Published on May 6th, 2018 | by Laurence de Valmy0
StrosbergMandel: A French-American artistic collaboration
French artist Serge Strosberg and New Yorker jewelry designer David Mandel met in 2016 and quickly identified an interest to work together: their duo StrosbergMandel was born. Together they create a series of mixed-media works combining portraiture in oil/enamel with an assemblage of carefully chosen materials and multi-layered techniques using crystals, feathers, metal and luxe fabrics. They found a friend in each and they complete each other artistically: Strosberg is a painter acclaimed for his ability to capture the essence and character of his subjects in his work; Mandel, whose extensive collection of fine vintage costume jewelry brings new depth to Serge Strosberg’s intimate portraiture. Their work is influenced by the work of Flemish painters such as Jan Van Eyck and Hans Holbein, where the representation of beauty and wealth hides a dark spiritual reality and the fragility of life.
The collaborative work of StrosbergMandel can be seen May 16-28, at The White Room Gallery in Bridgehampton, NY.
Tell us about your artistic duo: how did you start working together?
Serge: We met in the spring of 2016 through a curator. I was producing a solo exhibition on the controversial topic of feminism and adult movies at studio 26 Gallery: “GirlsGirlsGirls” and hired David Mandel to create neon signs for the show. I thought he was very easy to work with and also a talented jewelry designer. I obtained critical acclaim in Europe for my portraits that were exhibited next to painter Lucian Freud in Museum shows and sold to many private collectors but in New York, I find it difficult to break through with the lack of art history knowledge or interest from dealers and collectors. Most seem to focus on what and how fast art sells. How many young collectors and dealers know, today, who are: Freud, Balthus, Soutine, Holbein, a German renaissance portrait painter who became our main source of inspiration for our duo creations…I wanted to create something new, a form of portraiture and still life that hadn’t been done before, dimensional, using contemporary materials as well as old fashion skills (not machine made) to keep the human touch. My ability to capture the essence of people in portraits and a delicate use of color combined with David Mandel’s capability of adding dimension with a collection of vintage stones, fabrics, found objects, are what make Strosberg-Mandel beautiful and unique.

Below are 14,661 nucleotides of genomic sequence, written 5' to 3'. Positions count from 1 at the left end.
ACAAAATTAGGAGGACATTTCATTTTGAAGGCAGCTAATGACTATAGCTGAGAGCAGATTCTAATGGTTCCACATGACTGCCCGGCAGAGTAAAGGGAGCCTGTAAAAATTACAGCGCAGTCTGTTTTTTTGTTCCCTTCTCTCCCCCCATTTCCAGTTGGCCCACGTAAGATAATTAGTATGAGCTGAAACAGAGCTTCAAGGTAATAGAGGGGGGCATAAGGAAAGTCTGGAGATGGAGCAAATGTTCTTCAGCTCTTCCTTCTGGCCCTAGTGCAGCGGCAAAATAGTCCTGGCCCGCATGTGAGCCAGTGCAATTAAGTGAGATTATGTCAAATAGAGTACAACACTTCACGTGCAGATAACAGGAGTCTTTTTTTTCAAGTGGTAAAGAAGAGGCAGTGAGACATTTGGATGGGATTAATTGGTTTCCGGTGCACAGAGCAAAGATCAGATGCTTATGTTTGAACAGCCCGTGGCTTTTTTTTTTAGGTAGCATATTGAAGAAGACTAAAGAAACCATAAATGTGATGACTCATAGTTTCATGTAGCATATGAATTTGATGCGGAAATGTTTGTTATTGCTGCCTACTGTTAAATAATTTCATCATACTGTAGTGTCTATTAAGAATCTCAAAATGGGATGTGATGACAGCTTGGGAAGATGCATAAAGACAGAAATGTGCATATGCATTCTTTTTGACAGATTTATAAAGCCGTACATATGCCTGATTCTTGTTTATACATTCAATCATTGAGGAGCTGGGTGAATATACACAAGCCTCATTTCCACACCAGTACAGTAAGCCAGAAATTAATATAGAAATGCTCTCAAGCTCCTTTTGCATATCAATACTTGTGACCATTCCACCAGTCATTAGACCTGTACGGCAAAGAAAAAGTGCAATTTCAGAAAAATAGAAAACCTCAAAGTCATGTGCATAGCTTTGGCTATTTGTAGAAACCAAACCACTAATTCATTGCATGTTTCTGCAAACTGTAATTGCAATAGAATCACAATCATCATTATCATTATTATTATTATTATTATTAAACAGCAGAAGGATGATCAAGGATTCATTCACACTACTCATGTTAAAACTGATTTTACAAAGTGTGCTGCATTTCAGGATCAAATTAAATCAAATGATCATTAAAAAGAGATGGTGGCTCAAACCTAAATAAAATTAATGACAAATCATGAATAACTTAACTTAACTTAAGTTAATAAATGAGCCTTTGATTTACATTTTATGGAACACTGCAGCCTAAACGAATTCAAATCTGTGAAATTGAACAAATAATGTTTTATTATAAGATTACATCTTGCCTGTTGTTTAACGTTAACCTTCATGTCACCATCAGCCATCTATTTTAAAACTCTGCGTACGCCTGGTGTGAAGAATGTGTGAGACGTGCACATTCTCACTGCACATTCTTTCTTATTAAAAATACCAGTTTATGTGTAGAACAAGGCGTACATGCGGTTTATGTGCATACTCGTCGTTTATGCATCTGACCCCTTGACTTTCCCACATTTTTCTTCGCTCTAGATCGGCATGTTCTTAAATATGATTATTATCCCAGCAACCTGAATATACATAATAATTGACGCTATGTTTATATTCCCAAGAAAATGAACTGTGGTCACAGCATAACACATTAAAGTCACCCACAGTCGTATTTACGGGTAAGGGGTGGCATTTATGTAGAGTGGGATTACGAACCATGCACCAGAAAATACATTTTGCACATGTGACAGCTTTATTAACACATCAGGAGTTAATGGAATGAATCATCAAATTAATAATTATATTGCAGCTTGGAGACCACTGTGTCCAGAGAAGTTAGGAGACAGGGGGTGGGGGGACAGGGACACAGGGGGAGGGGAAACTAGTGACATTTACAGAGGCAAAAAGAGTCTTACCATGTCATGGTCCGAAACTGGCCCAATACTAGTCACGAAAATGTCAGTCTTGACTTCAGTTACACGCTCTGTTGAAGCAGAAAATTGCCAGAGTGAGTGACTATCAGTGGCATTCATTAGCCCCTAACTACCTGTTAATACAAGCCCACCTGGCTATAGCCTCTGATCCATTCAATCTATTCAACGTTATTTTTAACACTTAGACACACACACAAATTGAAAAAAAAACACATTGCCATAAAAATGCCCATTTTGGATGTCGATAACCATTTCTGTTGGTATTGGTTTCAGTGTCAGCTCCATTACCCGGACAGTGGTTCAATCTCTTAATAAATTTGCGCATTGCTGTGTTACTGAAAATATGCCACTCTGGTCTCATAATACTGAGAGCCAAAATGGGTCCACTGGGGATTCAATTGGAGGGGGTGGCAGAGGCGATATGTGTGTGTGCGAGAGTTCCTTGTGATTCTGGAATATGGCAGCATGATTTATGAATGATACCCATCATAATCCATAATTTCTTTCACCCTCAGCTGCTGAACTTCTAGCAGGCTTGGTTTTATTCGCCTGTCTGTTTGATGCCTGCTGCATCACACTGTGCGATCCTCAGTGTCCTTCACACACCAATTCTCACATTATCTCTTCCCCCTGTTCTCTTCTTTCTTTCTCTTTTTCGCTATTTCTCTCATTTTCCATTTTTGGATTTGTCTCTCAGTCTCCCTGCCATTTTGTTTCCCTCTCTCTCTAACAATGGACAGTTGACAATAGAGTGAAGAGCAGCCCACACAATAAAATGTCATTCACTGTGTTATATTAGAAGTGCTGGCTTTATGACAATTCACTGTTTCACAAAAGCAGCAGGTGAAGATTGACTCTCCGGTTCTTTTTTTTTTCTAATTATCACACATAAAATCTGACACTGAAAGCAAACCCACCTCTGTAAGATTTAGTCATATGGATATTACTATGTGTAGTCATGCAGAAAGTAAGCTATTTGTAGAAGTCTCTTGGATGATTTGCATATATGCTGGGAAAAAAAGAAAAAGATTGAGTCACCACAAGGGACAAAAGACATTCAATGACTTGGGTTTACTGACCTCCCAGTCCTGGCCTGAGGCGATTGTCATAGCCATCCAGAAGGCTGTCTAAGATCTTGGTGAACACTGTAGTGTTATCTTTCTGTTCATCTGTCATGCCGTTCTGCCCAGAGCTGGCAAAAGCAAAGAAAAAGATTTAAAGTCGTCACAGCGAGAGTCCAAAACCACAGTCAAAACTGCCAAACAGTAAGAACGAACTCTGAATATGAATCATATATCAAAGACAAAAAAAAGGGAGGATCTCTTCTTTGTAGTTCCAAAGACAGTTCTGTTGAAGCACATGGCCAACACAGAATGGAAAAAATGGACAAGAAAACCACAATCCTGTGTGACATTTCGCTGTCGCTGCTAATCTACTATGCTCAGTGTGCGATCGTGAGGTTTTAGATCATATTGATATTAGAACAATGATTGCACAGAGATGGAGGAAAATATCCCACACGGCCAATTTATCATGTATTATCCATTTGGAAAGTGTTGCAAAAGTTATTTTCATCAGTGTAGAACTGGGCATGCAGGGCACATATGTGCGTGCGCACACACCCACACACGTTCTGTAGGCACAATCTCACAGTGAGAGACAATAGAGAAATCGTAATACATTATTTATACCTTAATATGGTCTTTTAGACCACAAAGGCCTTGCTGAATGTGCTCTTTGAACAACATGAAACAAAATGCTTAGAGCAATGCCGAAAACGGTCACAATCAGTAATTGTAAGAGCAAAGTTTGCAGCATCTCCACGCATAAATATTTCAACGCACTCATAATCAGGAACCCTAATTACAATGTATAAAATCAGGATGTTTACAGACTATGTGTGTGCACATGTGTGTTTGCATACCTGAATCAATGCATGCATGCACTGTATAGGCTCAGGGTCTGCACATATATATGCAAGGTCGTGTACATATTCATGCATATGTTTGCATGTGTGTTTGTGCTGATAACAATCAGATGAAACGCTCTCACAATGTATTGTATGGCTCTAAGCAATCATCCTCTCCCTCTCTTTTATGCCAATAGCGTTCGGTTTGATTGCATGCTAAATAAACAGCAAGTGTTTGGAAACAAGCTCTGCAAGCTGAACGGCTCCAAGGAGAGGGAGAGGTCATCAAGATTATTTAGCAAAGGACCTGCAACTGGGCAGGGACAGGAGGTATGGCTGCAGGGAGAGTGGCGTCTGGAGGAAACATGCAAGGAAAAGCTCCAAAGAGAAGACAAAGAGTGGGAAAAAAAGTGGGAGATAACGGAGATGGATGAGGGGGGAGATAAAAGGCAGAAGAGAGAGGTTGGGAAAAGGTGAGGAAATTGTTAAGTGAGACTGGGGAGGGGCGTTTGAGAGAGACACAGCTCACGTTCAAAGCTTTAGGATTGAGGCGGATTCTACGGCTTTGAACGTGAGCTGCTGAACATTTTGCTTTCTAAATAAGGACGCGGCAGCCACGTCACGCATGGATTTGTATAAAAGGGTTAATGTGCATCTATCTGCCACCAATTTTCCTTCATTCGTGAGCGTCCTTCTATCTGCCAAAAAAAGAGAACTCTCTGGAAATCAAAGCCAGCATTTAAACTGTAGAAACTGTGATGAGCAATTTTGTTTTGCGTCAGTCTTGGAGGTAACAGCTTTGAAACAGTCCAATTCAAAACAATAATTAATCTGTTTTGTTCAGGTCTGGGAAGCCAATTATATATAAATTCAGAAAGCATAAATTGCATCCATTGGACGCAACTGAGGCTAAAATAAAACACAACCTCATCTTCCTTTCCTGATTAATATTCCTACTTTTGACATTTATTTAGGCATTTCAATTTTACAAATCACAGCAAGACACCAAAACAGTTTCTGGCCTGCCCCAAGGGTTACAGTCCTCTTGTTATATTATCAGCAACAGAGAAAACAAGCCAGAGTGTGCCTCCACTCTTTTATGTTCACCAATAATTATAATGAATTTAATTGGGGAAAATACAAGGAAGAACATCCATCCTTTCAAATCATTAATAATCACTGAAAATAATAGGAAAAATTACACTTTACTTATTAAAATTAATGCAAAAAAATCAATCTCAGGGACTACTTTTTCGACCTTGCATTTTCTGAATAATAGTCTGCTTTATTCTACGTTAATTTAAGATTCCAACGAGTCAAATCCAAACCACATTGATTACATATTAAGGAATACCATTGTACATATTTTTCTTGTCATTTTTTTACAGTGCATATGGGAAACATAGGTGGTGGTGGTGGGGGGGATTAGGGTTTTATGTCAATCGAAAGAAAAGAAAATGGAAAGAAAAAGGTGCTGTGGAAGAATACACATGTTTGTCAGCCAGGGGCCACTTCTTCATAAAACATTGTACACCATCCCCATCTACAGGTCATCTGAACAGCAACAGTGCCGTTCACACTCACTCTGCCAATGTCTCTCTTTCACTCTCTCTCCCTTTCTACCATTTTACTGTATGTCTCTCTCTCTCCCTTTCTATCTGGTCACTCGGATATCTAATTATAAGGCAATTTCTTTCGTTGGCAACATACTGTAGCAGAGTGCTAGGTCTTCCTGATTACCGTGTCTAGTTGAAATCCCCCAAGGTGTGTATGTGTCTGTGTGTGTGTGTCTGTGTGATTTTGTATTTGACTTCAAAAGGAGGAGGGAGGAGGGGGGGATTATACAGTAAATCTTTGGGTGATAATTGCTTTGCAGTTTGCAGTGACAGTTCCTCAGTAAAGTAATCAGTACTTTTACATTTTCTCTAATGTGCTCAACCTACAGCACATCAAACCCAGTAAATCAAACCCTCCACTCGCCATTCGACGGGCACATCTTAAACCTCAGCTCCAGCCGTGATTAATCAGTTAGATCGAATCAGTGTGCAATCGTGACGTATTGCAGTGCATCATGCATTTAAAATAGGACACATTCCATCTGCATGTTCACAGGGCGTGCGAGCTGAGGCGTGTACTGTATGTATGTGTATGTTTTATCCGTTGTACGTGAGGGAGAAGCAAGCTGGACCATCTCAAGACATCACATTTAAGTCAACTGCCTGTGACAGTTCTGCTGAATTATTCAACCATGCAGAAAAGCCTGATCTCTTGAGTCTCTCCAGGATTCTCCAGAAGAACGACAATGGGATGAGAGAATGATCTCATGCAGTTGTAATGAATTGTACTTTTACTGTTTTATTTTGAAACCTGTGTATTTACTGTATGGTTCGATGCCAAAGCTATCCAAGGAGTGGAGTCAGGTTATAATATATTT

David: Inspired by the work of the painter Holbein, Serge talked about bringing these incredible works into the present while paying homage to him. I come with over 30 years experience as a jewelry artist; also ready for reopening my artistic journey by “painting with stones” all of which are from a vast collection of materials from Vintage Swarovski crystals to the tiniest googly eyes. I’m very grateful for a wonderful jewelry career and this is a natural transition for my visual art. Of course, still creating the Mandel Jewels. Besides gaining a partner art I found a new friend and brother. After our initial meeting and both of us being willing to “grow” our new work, my instinct told me that our introduction was no accident.
How do you balance your personal works and the duo creations?
Serge: When a client orders jewelry from David or a portrait from me, we allow each other to take a break to fulfill the commissions unless Strosberg-Mandel has a deadline for a show or a commission. With our duo creations, we are attracting new buyers, usually young collectors who are looking for something new, unique and out of the box.
David: For myself, as for many, I find “balance” a difficult word. As we began to work together it became very apparent that we would need to work together on a daily basis to complete our body of works. When our journey opened up as a creative duo; my focus shifted from mine to ours. Of course I still continue to receive jewelry commissions for which I’m very grateful. The jewelry work has now become an important part of our collaborative works.